I see my Spectator colleagues have beaten me to it and republished a 1989 profile of Richard West, one of the finest foreign correspondents of the 20th century, who has died aged 84. Never mind. I’m determined to write about him.
Annoyingly, I couldn’t find a single picture of him on Google (I borrowed the one above from his Telegraph obit). That wouldn’t have bothered him in the least. Dick, almost uniquely among Fleet Street legends, wasn’t an egomaniac. He waded into war zones out of intense curiosity, not for byline glory. He once told me that he was about to be shot to pieces in Vietnam and it occurred to him that the only publication with whom he had a contract at the time was The Listener, a long-defunct and rather genteel BBC periodical. He loved the idea of a headline saying ‘Listener correspondent killed in jungle battle’.
It is outrageous, however, that his magnificent books (especially River of Tears, about Rio Tinto-Zinc, and the sarcastically entitled Victory in Vietnam) are out of print. This is the price you pay for not giving a toss what other people think – though Graham Greene and Cyril Connolly greatly esteemed him. Dick, however, was not a lefty like Greene – he just couldn’t stand America. Or liberals. His book The Diamond and the Necklace was pro-Afrikaner (up to a point – he was no racist) and anti-ANC. I don’t think he ever met an unfashionable cause he didn’t like. The Serbs, especially, could do no wrong – he spoke Serbo-Croat, a typically idiosyncratic choice of foreign language to master.
Dick’s finest journalism appeared in The Spectator. He visited Nicaragua in the late 1980s and discovered – to his delight – that the Sandinistas were loathed. Sure enough they went on to lose the next election, much to the distress of Glenys Kinnock et al who had booked a victory party in Islington Town Hall.
We weren’t close friends, but we did a lot of drinking together. Therefore my memories of him are a little hazy, but I couldn’t match this (from the Telegraph obit – I don’t know who wrote it but my old paper’s obituaries are going through a golden age at the moment):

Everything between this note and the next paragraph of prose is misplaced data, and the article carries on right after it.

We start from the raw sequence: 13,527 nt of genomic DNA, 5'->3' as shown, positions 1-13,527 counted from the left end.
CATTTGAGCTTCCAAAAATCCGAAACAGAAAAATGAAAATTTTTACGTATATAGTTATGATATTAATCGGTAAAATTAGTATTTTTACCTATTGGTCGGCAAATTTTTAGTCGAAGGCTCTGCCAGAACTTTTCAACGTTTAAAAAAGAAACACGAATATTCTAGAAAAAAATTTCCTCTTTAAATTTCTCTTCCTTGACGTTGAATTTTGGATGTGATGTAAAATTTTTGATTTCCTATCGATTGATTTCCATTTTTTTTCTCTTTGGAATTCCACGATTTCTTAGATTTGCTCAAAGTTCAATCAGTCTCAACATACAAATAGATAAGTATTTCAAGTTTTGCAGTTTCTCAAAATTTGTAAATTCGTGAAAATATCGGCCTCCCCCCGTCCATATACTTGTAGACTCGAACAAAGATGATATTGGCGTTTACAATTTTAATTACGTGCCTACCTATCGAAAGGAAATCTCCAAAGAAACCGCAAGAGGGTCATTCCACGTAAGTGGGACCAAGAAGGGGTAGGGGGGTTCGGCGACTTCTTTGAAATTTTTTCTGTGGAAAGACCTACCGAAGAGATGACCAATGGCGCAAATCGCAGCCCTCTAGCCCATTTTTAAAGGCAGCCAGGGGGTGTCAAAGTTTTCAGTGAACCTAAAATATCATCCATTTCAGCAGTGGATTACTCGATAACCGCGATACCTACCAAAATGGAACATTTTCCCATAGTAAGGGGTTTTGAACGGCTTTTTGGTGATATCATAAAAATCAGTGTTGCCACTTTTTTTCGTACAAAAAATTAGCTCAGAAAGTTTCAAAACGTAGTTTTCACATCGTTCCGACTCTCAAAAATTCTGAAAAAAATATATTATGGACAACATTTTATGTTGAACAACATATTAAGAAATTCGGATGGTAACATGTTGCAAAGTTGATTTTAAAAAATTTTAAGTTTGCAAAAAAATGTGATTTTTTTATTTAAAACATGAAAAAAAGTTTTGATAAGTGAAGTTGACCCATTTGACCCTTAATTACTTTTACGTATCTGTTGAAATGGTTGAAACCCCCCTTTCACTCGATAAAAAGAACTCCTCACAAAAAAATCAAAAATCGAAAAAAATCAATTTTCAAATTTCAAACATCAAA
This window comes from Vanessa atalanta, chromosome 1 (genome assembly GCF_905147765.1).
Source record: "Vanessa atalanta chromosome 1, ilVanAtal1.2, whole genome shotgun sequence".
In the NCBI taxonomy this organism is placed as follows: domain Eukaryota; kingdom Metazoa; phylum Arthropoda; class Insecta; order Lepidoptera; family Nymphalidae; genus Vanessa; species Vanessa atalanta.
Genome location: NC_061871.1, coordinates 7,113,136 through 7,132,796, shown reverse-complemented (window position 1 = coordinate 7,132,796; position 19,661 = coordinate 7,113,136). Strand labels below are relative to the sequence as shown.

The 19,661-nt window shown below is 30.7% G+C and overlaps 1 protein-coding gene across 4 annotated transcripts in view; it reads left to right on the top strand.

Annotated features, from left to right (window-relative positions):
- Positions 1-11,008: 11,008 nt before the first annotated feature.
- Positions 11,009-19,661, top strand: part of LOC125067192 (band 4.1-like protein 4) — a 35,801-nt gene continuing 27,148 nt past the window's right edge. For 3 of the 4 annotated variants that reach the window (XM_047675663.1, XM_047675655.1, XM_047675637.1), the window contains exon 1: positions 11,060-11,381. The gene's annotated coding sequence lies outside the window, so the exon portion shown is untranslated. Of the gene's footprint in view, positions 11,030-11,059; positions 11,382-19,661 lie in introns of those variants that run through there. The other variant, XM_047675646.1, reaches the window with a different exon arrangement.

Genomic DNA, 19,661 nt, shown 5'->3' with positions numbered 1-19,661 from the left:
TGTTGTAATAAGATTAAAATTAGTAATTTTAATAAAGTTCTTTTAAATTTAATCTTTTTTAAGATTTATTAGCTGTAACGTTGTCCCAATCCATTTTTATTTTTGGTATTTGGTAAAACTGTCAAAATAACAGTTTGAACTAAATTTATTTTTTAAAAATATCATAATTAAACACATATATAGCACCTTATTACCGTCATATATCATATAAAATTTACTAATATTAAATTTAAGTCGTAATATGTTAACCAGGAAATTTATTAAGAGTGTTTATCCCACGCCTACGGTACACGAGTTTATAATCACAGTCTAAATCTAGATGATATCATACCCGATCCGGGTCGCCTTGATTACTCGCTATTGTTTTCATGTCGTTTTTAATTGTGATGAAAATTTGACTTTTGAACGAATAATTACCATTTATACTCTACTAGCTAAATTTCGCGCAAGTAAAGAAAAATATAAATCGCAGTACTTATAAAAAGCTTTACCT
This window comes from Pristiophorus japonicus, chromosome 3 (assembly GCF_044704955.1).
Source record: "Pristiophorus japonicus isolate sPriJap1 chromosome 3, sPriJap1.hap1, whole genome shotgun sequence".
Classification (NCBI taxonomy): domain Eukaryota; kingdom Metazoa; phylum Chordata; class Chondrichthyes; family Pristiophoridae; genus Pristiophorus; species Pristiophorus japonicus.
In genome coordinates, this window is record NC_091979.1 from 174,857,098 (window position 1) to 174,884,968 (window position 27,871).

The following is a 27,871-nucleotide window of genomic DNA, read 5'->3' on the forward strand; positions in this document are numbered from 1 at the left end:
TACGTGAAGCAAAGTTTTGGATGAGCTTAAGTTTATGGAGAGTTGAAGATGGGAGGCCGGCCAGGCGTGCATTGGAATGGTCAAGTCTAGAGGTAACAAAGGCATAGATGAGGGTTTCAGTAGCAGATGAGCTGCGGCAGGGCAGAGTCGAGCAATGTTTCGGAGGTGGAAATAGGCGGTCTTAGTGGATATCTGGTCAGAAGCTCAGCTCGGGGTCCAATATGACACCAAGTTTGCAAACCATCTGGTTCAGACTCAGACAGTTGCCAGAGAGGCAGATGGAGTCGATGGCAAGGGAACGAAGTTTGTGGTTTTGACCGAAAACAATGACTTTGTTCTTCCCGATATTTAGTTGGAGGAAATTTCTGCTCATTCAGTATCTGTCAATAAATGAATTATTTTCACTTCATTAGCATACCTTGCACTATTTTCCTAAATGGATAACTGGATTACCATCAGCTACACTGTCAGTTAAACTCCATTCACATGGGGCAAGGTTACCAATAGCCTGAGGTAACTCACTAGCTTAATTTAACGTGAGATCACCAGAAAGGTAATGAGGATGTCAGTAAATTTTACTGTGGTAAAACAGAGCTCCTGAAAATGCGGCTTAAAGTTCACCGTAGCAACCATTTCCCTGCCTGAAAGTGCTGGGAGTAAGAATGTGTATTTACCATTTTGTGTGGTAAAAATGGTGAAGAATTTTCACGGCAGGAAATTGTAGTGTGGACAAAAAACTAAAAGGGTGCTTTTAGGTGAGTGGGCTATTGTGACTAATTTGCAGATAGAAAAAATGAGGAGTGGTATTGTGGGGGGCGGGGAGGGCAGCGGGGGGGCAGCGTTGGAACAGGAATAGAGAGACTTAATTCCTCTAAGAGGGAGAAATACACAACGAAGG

Years later he went on a bender in Saigon and woke up the next day in a ditch outside a tropical city. Only when he had walked some way into it did he discover on inquiry that the city was Singapore. How he had got there was never explained.
Not only did Dick not care about fame, he was also uninterested in making money. He loathed the taxman and the banks. I remember him snorting: ‘We’re supposed to admire John Major because he was a bank manager. I can’t think of anything more shameful.’
Dick was married to Mary Kenny, a sparkling writer also with contrarian views, though they didn’t always coincide with her husband’s. She sacrificed many professional opportunities to become his carer during the long years of decline after his first stroke – and, miraculously, produced the best journalism of her career and a terrific autobiography in the middle of this ordeal. Her Catholic Herald column is glorious (but not online). Dick and Mary’s older son Patrick is a taboo-breaking writer in the finest West tradition and their younger son – well, I don’t need to introduce Speccie readers to my brilliant friend Ed West, as stubbornly free-thinking as his father.
Dick was an Anglican who revered the Book of Common Prayer. He liked Catholics (so long as they weren’t Croatian) and would be happy if we prayed for the repose of his soul. But it would please him far more, I suspect, if his books could be republished to offend a new generation of liberals.